Saturday, March 22, 2008

Company of Heroes: Opposing Fronts (RTS PC Game 2007)

I'm sure that I mentioned more than once that the RTS genre has hit a lull in terms of originality and gameplay. Most of the time, all you have to do is tweak the strategy a little bit, and before you know it, you're playing the same game that you've been playing since the inception of the RTS. This game totally blew the lid on that whole chestnut.

A year or so ago, multiple people did mention to me how this game was new and actually very fun, but all I saw were screenshots of WWII crap all over again, so I ignored it: my mistake. For the last 2 weeks I have been having a jolly good time playing this game to death, so thus it deserves some very high accolades.

The campaign story followed around US, German, and British forces during real-life missions that were actually fought. In terms of story, it gave the missions a bit more purpose; but as I'll get to in a little bit, you actually start caring about your units instead of not giving a fuck as you send a whole blob of infantry to their deaths.

The movies were very nice and artsy at times. Some scenes were old-school cinematics using regular computer models, while others were "moving art". I'm not sure if that is the right term, but I'm sure some of you have seen it before. It looks like a painting, but then various additional paintings are layered onto the original to make it seem like the screens are moving. I think that's a pretty neat way of showing the transition of time.

This is where this game shined and where it was uniquely different from all other RTS games. Usually in a game, if you have a vehicle go up against an infantry unit, 99% of the time the infantry unit will get its ass handed to it within seconds. I guess it's realistic, depending on the "world" you're playing in, but it's way too predictable. Because this game was set in WWII, it was hella realistic in terms of possibilities.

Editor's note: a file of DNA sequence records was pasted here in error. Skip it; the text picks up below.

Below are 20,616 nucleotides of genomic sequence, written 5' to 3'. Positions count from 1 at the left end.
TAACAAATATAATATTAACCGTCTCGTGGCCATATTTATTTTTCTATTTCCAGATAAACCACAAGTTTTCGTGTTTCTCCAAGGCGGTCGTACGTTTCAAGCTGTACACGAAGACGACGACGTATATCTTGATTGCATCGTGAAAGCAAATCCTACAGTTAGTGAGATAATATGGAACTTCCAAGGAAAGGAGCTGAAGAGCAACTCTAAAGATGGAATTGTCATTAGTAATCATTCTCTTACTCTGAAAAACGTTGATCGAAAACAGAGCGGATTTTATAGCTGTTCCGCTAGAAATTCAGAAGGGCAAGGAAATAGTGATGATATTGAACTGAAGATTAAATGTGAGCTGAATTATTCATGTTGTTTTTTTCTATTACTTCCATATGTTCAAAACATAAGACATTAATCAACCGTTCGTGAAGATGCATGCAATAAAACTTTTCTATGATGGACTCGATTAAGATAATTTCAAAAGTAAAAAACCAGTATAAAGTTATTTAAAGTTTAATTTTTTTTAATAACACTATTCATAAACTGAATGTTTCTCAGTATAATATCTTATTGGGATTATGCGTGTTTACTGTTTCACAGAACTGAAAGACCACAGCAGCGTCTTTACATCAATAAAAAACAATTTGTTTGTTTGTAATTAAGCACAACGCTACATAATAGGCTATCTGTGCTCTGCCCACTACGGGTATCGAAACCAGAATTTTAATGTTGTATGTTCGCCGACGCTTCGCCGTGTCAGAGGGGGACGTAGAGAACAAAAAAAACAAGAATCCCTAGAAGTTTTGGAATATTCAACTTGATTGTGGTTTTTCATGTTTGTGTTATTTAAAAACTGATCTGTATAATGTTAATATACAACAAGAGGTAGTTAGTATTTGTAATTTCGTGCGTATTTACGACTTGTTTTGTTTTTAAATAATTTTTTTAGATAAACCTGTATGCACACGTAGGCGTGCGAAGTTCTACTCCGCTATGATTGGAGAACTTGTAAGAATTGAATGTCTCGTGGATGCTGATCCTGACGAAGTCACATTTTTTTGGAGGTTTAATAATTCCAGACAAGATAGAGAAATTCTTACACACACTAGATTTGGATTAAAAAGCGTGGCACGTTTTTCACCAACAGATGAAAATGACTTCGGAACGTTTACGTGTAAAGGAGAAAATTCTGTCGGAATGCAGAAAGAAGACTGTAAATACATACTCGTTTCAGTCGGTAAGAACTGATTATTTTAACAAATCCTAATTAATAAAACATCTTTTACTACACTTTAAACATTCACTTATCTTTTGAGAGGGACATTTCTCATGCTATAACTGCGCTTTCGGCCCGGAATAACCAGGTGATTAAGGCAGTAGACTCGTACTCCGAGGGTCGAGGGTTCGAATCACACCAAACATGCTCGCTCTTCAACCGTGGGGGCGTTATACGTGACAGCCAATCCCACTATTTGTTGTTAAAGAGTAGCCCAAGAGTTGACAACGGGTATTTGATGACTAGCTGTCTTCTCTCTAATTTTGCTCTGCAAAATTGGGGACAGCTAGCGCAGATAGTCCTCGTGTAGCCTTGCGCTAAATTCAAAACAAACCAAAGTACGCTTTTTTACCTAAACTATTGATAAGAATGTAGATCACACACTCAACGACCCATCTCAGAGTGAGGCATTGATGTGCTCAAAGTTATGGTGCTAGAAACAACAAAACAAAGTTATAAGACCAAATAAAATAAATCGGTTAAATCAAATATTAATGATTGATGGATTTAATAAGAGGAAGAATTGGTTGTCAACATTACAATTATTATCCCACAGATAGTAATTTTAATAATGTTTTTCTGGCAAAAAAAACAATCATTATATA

So for example, in real life if you had a squad of infantry consisting of 6 men, and they were going up against a tank, there IS a chance that the squad would be able to take out the tank, depending on the situation such as cover and weapons. If the squad had a bazooka and was in a location that had very good cover, they would actually stand a fighting chance in surviving. This game followed a realistic system of offense and defense, which is a much different model for a RTS. I totally dug this aspect of gameplay, as real strategy was actually taken advantage of instead of being blown aside, like most other RTS games.

Attacking a group of tanks from the rear can totally turned the tide if you're outnumbered or pounding an area with mortars can soften up an enemy enough to send in your ground troops. All of these little micromanagement techniques hella assisted in actually having fun again.

I guess some people might not enjoy the micromanagement associated with positioning, defense, and offense, but I think those attributes totally made this game stand out. It was flat out fun, and that's a hard thing to do and maintain these days.

All of the controls were the same for any game in this genre.

Visuals were really good. Everything from a tank firing into a garrisoned building, to smoke billowing from a damaged APC, to the weather and rain effects were all very impressive and realistic.

Sound & Music
All the sounds were great. Tank shells, artillery, machine guns, snipers, and air support all had terrific supporting sounds. Unfortunately, the pirated Chinese version I had didn't have any music, so I can't comment on that.

Obviously I was very impressed with this game. Even though the WWII scenario should be axed, the idea behind this game and the engine that it was built on was great. If Relic wants to make more money, all they have to do is follow what Activision did with Call of Duty 4. Make a modern-day version of this game using modern weapons and units and they'd make a killing in sales.
Rating - High